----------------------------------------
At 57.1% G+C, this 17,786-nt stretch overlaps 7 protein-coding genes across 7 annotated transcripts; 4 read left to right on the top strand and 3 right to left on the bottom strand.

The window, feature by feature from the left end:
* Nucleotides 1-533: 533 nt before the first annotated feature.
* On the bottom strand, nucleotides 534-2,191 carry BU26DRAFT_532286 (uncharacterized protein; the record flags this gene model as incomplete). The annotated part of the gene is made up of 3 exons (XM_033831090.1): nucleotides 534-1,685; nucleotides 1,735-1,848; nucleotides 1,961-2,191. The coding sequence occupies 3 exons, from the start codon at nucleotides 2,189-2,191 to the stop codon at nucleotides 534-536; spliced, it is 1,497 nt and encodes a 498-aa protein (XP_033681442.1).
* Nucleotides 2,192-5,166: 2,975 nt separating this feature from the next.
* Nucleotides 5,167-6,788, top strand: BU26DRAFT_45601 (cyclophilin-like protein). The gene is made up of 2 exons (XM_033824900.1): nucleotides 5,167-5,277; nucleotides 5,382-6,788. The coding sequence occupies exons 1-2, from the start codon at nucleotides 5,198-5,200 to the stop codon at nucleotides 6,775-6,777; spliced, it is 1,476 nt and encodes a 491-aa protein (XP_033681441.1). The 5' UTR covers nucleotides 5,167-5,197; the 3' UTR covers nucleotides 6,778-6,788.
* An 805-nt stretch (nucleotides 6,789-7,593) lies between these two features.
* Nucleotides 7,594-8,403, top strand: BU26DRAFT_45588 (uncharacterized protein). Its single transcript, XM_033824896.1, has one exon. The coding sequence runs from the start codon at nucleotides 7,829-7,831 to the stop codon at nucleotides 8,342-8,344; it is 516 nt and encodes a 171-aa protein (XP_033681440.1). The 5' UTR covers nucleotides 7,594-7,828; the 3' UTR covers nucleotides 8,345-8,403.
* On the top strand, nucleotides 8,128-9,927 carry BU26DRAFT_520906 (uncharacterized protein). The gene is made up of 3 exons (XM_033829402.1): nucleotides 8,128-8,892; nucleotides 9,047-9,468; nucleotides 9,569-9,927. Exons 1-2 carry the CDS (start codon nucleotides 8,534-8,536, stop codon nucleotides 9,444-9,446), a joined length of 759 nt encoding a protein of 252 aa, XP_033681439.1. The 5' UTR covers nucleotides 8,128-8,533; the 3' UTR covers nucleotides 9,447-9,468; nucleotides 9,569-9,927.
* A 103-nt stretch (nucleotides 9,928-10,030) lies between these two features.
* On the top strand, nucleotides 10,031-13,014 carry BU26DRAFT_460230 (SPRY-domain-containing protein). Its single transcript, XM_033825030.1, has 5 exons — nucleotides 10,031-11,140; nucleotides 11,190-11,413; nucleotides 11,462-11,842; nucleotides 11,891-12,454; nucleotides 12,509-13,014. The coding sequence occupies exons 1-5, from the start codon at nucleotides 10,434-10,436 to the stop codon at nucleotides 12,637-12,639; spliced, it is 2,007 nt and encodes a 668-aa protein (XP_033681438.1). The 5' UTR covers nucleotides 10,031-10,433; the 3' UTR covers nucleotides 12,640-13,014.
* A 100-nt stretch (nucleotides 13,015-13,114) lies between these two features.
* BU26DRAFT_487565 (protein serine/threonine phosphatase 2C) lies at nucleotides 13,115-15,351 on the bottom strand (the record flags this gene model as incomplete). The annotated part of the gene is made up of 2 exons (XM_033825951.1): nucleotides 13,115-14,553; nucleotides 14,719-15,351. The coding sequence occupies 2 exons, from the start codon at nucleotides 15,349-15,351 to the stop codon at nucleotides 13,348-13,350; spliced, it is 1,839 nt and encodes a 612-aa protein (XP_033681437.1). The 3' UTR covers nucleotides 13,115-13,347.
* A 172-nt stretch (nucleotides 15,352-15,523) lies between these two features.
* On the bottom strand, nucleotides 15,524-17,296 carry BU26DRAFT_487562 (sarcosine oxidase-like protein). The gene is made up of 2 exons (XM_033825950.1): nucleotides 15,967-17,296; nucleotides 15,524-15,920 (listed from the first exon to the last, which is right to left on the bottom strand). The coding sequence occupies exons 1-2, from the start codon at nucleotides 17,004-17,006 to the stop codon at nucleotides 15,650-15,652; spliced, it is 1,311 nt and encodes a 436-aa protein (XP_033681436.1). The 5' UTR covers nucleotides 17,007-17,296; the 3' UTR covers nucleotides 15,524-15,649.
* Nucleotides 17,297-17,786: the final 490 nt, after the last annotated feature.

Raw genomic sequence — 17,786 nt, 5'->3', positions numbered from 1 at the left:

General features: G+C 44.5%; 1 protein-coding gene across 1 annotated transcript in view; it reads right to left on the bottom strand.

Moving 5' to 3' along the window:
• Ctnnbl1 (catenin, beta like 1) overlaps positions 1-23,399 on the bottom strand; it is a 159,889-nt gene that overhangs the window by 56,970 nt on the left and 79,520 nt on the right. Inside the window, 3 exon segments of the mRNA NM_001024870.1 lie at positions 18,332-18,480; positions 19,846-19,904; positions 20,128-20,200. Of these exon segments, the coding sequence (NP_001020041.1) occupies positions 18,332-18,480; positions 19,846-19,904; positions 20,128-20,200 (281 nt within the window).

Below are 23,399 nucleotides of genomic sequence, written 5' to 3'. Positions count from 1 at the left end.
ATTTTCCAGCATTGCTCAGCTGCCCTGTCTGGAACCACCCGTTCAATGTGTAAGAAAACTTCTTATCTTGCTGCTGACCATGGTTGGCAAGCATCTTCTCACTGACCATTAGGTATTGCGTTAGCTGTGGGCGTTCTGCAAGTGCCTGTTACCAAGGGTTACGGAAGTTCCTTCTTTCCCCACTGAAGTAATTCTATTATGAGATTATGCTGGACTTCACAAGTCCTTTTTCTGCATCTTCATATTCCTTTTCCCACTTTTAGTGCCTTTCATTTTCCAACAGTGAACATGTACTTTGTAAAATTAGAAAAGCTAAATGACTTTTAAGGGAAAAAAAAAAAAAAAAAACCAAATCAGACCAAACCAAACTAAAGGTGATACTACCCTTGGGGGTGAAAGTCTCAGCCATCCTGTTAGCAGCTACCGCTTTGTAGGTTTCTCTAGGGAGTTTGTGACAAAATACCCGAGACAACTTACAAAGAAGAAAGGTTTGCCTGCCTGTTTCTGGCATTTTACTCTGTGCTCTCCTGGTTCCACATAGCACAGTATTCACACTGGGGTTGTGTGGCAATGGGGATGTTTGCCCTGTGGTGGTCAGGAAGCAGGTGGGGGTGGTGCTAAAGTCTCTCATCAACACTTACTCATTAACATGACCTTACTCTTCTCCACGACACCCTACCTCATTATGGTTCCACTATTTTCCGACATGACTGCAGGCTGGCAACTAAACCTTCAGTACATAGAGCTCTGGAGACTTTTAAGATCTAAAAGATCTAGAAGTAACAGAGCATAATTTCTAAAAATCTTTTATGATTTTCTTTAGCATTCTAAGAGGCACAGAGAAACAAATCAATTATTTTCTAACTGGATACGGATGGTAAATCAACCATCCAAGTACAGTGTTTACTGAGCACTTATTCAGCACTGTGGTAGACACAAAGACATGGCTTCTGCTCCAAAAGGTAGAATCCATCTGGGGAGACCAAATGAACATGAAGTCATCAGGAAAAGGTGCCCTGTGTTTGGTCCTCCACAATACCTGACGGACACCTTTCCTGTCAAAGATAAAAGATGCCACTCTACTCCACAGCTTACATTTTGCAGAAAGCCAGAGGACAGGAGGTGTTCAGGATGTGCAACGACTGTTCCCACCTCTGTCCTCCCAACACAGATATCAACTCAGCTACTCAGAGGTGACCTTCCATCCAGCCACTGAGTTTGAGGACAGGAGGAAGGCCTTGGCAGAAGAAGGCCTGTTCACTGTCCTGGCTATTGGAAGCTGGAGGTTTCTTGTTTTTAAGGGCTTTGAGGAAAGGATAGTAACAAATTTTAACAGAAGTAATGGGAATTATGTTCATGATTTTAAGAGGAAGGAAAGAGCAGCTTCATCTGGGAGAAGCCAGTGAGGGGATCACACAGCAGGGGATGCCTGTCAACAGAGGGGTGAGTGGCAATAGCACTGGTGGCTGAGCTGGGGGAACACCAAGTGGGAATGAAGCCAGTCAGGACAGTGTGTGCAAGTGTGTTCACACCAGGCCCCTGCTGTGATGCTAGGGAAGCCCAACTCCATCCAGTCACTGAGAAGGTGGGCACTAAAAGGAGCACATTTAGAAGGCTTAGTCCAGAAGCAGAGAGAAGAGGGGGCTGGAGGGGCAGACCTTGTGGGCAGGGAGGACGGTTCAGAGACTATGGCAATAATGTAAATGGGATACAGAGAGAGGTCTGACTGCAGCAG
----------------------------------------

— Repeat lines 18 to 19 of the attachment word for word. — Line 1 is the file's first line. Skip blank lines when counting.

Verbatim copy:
General features: G+C 44.5%; 1 protein-coding gene across 1 annotated transcript in view; it reads right to left on the bottom strand.

Moving 5' to 3' along the window: